Insights into job attachment during the pandemic, March 2022

Released
14/04/2022

What is ‘Job attachment’?

‘Job attachment’ refers to whether someone has a job that they are connected to.

With many series in this article not showing further COVID-19 disruptions in March 2022, the ABS is planning to cease publishing this article after the March 2022 issue (on 14 April 2022). The ABS will continue to monitor changes in job attachment and provide additional analysis when relevant.

Are all people with job attachment employed?

Whether someone has a job is one of a number of elements used by the ABS to determine whether someone is employed or not, together with whether they have worked an hour or more (or whether they were temporarily absent from work) and whether they have been paid. For more on how the ABS defines someone as employed, refer to the Glossary.

Given employment is determined using multiple criteria, it is possible for someone to have attachment to a job without necessarily being employed. Prior to the pandemic, there was a relatively small number of people each month who had attachment to a job but were not considered to be employed. These people are comprised of two groups:

  1. People who have a job that they are away from without pay for more than a month (e.g. people on unpaid parental leave).
  2. People who have a job but haven’t started (or restarted) in it yet (who are categorised as either unemployed or not in the labour force according to their current availability to work and when the job could begin).

For more on how the ABS categorises people outside of employment, see the ABS release on ‘Potential workers’.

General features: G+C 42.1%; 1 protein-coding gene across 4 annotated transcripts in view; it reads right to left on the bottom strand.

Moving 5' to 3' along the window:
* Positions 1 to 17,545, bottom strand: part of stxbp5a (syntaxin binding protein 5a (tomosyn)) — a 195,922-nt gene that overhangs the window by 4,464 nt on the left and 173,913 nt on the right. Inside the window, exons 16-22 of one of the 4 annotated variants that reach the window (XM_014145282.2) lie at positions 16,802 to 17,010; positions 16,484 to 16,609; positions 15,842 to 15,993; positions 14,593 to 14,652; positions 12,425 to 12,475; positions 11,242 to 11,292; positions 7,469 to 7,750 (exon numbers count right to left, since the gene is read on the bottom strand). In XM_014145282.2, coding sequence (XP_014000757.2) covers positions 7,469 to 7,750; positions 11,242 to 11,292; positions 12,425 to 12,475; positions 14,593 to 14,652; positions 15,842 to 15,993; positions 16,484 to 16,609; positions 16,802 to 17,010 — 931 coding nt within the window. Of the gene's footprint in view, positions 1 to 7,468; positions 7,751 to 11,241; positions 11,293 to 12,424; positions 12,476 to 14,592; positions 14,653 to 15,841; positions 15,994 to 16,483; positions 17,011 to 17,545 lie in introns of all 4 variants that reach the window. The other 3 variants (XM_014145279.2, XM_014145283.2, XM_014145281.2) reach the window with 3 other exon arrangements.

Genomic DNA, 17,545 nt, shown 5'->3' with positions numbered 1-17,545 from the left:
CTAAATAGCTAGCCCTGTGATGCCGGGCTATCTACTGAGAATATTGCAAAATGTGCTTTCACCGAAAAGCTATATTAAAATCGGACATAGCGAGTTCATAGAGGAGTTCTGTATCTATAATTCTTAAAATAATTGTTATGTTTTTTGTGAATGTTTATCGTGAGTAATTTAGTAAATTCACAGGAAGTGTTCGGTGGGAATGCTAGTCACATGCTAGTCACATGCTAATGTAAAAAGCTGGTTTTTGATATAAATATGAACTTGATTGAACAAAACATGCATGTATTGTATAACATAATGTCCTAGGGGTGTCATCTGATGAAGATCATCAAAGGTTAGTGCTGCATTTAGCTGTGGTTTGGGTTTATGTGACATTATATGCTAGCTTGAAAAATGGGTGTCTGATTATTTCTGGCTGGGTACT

Why is it useful to consider job attachment during the pandemic?

Unlike major economic shocks in the past, the current pandemic period has been characterised by a much greater number of people losing hours than people losing jobs. ‘Insights into hours worked’, which the ABS has published since March 2020, has highlighted the extent to which people have remained attached to a job but worked reduced or no hours around lockdowns and other restrictions.

Beyond more employed people working reduced hours, there have also been high numbers of recently employed people who have been without work and pay for extended periods of time. These people have dropped out of the employed population, but some have remained attached to a job.

Looking at people outside of employment who have job attachment is useful for a number of reasons, including:

  1. To understand some of the changes in labour force participation around lockdowns and other restrictions, given some people with an existing job may not actively look for another job, unless required to (in addition to the limited ability for people to work or actively look for work).
  2. To gauge the extent to which people who are not employed have a job and may be able to return to employment as restrictions ease and more usual economic activity resumes.
  3. To understand the nature of impacts on people, according to whether they have lost their connection to their employer or business.

People who were not employed and had job attachment

Source: Longitudinal Labour Force, Australia

Share of the working age population

Source: Labour Force, Australia Data Cube EM2a and Longitudinal Labour Force, Australia

Comparing changes in job attachment with employment and participation

Source: Labour Force, Australia Table 1 and Longitudinal Labour Force, Australia

Source: Longitudinal Labour Force, Australia

Sex

Source: Longitudinal Labour Force, Australia

Age

Source: Longitudinal Labour Force, Australia

Source: Longitudinal Labour Force, Australia

States and territories

Source: Longitudinal Labour Force, Australia

Source: Longitudinal Labour Force, Australia

For further information, email labour.statistics@abs.gov.au.

Appendix: Unemployed people who were future starters

In March 2022, the number of unemployed future starters was 39,200. 

Source: Longitudinal Labour Force, Australia